You Don't Have to Have All the Answers

Current Video: Mentorship (05:29)
Darrell Nimchuk, MBA, CMA
VP Finance and CFO, Flexpipe Systems

Video editing: Rachel Singh and Gunnar Blodgett

You Don’t Have to Have All the Answers: Darrell Nimchuk, VP of Finance and CFO for Flexpipe Systems, on the Value of Mentorship

Darrell Nimchuk was born and raised in Winnipeg, where he attended the University of Manitoba and subsequently achieved his Certified Management Accountant designation (CMA). Before joining Flexpipe Systems in late 2002, his experience included mergers and acquisitions, internal auditing, investor relations and business development for companies varying in size from $10 MM to $4.3 BB. Darrell attained his Masters of Business and Administration from Athabasca University.

My name is Darrell Nimchuk. I’m currently the VP of finance and CFO for Flexpipe Systems.

Where I got to today? There was an opportunity back in 2001 to get joined up with a startup company. I’m an entrepreneur at heart and I liked being involved with an organization where we started from the ground up. When I got involved with Flexpipe, there were five of us. Through that initiative and doing my MBA at the same time, I was able to take my career to another level in that I was able to help the company strategize, develop cultures, price-setting points, markets… things of that nature, which is where I really wanted to be from day one.

Unfortunately I was mentorless for much of my career. It wasn’t until I came to Flexpipe where I had my first real mentor. I’ve had some great bosses along the way, but I would hazard to say that it was my lack of patience and not staying with the company long enough that didn’t allow me to explore the mentorship that was there for me at the time. But at Flexpipe I had a mentor that taught me a lot of things. He taught me patience, he taught me sometimes it’s good to listen rather than have all the answers, he taught me about public reporting, he taught me about evaluations, he taught me about things I had no knowledge base or experience in prior to. So, I looked at that as an opportunity to take his knowledge base and expand mine because I came to a point where I realized what I didn’t know – and that’s a hard thing for people to understand, to realize what you don’t know. And, I think when you get to that point in time, where you have that realization, the mentorship idea becomes very easy for you to accept, that you don’t have to have all the answers.

Mentorship Defined
A mentorship formally, or historically, has always been a relationship between two people. One is the more experienced individual that teaches and advises the mentee on situations and helps with the career aspirations of that individual. I think over time it transcends over to other areas of life. It use to be, as I mentioned, career-based related activities, but with personal coaching and things of that nature a mentor really can affect all areas of a person’s life. So, I guess the definition of it is being able to avoid reinventing the wheel by taking someone else’s experiences and knowledge base to help guide you along the way to what you are aspiring to become.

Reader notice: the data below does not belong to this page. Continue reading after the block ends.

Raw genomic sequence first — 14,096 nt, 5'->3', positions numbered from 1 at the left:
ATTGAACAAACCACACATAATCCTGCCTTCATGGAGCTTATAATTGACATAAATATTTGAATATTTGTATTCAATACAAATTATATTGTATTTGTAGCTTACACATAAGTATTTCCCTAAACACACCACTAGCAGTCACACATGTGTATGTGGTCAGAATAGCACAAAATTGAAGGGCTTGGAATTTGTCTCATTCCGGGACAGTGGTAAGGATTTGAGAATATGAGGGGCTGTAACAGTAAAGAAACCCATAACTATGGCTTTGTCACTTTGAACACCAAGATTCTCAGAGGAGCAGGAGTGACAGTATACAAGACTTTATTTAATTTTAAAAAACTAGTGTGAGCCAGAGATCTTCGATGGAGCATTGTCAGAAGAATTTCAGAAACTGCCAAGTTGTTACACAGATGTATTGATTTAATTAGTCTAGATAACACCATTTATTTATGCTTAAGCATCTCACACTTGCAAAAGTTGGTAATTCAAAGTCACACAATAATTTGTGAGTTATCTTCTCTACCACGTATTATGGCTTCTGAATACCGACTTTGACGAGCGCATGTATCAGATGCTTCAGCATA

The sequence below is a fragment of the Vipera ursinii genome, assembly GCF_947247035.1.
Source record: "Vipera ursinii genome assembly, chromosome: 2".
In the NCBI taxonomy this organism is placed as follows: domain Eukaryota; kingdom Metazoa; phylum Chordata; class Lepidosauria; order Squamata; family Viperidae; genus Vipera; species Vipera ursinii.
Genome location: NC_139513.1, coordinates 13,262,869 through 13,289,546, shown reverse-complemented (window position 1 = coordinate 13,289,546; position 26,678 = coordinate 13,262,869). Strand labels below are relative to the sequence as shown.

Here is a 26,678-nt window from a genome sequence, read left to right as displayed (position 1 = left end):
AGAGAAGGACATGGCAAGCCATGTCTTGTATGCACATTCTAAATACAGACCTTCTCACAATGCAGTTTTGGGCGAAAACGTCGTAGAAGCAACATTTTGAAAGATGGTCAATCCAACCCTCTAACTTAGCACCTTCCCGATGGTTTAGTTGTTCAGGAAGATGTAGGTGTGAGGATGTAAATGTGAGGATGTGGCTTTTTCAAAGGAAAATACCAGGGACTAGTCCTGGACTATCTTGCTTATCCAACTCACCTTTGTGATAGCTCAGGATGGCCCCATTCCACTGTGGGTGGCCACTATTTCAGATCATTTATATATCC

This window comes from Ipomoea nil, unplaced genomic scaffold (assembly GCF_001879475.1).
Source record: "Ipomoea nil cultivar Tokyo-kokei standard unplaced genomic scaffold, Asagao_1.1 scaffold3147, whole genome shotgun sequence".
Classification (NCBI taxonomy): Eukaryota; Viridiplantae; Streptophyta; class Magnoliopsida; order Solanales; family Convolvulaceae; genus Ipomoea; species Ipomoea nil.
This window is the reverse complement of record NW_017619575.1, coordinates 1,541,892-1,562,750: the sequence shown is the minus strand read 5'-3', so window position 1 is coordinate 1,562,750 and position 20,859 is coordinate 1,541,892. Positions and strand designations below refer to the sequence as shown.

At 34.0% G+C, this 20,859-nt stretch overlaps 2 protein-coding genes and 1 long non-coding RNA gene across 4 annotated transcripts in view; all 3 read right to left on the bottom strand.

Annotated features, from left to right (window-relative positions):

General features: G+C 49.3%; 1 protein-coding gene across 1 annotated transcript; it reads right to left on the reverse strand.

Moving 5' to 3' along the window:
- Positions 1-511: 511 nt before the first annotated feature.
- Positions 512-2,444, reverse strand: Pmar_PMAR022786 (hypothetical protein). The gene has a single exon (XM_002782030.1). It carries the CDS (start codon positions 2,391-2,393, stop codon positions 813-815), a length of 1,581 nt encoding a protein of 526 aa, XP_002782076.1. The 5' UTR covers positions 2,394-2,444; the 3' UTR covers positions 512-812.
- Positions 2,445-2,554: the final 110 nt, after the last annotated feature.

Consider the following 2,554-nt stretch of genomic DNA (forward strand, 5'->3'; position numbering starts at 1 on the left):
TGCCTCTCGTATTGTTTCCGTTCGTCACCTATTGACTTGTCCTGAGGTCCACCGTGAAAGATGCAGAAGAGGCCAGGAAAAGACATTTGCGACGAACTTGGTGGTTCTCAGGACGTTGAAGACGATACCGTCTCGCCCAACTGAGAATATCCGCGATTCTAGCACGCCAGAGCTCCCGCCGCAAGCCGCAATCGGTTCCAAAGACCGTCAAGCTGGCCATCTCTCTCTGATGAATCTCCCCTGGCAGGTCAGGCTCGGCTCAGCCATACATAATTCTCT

Keys to Being a Good Mentor
I think a good mentor is patient and listens and doesn’t necessarily jump in when they see something is going awry. I think it’s key that the mentor actually pauses and waits for the mentee to ask for advice. To jump in too soon, I think you short-circuit the learning process.

The Roles and Responsibilities of a Mentor
I think it really is the mentor’s responsibility to set a safe environment. The mentee is coming to this person for knowledge and because they want to learn more. I think the benefit of the mentor, one of the main keys, is to keep that environment safe – to be there, to not be judgmental, to provide that mentee the opportunity to talk about their ideas, their challenges, their issues openly.

Fostering a Good Mentorship
One of the key parts of being a mentor and a mentee is that you have to have that comfort with each other. If you try and put a mentee and a mentor together that don’t have that relationship built, or don’t have common goals in mind, you’re going to be very stagnant in the relationship. There’s going to be no accountability. You’re not going to enjoy going to them. You’re not going to have that open dialogue because you’re not going to feel safe with the person. But you shouldn’t make the mistake of selecting a mentor who shares all your common goals and interests because you’re not going to grow as a person if you have all the same views.

You need to broaden your horizon by listening to what other people have as ideas and that’s where you’re going to grow as a person. Sometimes what they say to you may be in opposition to what you say, but sometimes you need time to reflect on it, mull it over, chew on it if you will, let it resonate within you before you understand their perspective.

Creativity, the Essential Ingredient to Mentorship
You’ve got to realize you’ve got two people here working together. The mentor has to realize the mentee’s personality traits, their learning process, their skills, all that kind of stuff. And the mentor has to be creative in understanding how to get their viewpoint across to this individual. You need to be able to speak to people on varying levels on different topics and you have to show creative ways to share your knowledge and what you’re trying to get across to them.


Rachel Singh is unlimited’s web editor. She sat down with Darrell Nimchuk in October 2008 in Calgary.

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